Last week, the Agenda began a series of articles on the opening up of Cuban borders to American travelers. Here, we continue our coverage with a step-by-step profile on the various ways that are currently available to gain access to this Caribbean island that once was an American territory and has been off-limits to U.S. travelers for five decades.
The first thing you need to be aware of is that the embargo for travel to Cuba has not been lifted, and until it is (no sooner than 2017 or beyond), the only way that an average traveler can apply for admission is through the People-to-People program. (Certain groups like doctors, research scientists and journalists are the exception to the boycott, and can come and go as they please after paperwork is completed.)
My first two visits to Cuba were accomplished as a journalist. My trip to the island country last week was done through the People-to-People program which has some strict regulations imposed primarily by the Cuban government.
The first step in getting your feet unto Cuban soil begins with your choice of carrier. I sailed aboard the Celestyal Crystal cruise ship which is part of CubaCruise company. The 1,000 passenger ship offers weekly cruises from Montego Bay, Jamaica lasting seven days.
At a price from $799 per person up to $1,500 a person, the Celestyal Crystal has been operating since last December. Al Ferguson, of Al & Chuck Travel in Sarasota, Florida, booked a block of cabins on three different cruises—the just completed one in January, plus additional cruises in February and April. These are gay group tours of about 150 or so. More information is available at alandchuck.travel.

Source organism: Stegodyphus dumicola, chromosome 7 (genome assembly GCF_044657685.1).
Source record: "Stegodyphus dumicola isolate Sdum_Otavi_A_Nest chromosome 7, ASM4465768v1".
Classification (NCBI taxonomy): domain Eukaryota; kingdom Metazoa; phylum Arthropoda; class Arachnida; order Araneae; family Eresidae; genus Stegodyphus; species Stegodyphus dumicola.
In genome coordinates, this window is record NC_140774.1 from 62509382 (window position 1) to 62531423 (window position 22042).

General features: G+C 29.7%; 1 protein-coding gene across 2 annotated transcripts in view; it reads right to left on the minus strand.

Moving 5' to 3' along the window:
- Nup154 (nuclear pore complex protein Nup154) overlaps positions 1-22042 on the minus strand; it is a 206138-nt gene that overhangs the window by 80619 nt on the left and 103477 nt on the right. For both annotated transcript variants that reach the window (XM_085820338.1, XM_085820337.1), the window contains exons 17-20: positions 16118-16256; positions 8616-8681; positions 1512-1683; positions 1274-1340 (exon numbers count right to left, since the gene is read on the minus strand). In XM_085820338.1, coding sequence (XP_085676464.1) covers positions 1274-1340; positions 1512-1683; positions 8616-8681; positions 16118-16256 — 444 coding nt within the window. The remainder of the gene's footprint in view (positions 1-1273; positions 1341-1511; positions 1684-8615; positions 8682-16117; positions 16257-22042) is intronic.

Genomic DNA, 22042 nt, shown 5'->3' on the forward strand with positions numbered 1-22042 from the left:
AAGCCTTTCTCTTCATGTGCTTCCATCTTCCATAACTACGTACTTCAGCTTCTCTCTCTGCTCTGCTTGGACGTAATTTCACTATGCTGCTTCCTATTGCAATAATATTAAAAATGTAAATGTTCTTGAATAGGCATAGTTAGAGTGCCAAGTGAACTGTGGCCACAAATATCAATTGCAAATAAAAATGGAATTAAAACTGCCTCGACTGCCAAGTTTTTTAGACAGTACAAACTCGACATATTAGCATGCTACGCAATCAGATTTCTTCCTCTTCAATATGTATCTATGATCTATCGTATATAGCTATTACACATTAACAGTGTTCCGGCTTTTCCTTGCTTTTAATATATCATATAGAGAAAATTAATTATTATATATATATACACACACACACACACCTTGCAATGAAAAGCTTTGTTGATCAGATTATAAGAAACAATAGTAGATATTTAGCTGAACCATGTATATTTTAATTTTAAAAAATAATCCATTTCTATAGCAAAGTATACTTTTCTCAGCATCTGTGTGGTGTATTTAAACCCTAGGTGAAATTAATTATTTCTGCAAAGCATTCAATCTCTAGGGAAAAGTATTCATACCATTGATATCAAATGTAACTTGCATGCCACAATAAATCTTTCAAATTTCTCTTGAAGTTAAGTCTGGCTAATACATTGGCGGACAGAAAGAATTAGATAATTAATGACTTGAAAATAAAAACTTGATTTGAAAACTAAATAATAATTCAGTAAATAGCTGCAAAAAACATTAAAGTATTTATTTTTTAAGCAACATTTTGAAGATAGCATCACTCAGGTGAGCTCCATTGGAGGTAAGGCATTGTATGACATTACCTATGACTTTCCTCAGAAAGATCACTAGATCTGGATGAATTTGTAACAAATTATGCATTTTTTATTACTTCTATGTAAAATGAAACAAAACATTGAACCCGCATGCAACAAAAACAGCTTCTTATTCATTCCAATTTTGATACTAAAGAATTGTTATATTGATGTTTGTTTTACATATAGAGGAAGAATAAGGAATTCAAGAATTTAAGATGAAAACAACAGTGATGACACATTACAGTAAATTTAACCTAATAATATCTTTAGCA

To book with CubaCruises directly, go to yourcubacruise.com. The cruise company is responsible to obtain a Cuban travel visa on your behalf and you will be given the document aboard the ship. The cruises will stop for this season on April 11.
In the future, you will be able to book a cruise directly out of Port Miami on Carnival Cruise lines aboard the 700 passenger Adonia, sailing under its Fathom brand.
“Fathom is proud to be among the first cruise ship companies to be granted U.S. approval for round-trip travel between the U.S. and multiple destinations in Cuba, including Havana, Cienfuegos, and Santiago de Cuba, according to Tara Russell, president of Fathom division. “Our intention is to create the kind of true cultural immersion experience that will give you and your fellow travelers the rare chance to learn more about the lives and aspirations of the Cuban people.
“Fathom cruise itineraries to Cuba are authorized under current people-to-people guidelines as set forth by the U.S. government, which allow travel to Cuba for the purpose of engaging in activities that support the Cuban people,” she said. “As a Fathom traveler, you’ll have the opportunity to interact, one on one, with the artists, musicians, small-business owners, students, health workers and others who make up the fabric of Cuban society.”
Meanwhile, American Airlines has applied for several non-stop flights a day from Miami International to Havana. Howard Kass, the airline’s vice president of regulatory affairs, says that even though commercial service will be allowed, Americans are still barred from traveling to Cuba purely as tourists under U.S. law. All of which brings us back to the People-to-People program.
After selecting how you’ll get to Cuba, your next step is to apply on-line with the People-to-People program. The charge is $95 per person and requires answers to a one-sheet questionnaire. For more information, go to the website for the Fund for Reconciliation and Development (FFRD) at www.ffrd.org.
Kass said he expects the U.S. government will allow airlines to apply for 20 daily flights to Havana and then 10 daily flights at each of the other Cuban international airports. He said passenger traffic will likely initially come from U.S. citizens wanting to travel to Cuba.
“But as ties normalize and economic relations grow, I’m sure there will be traffic in both directions,” Kass said.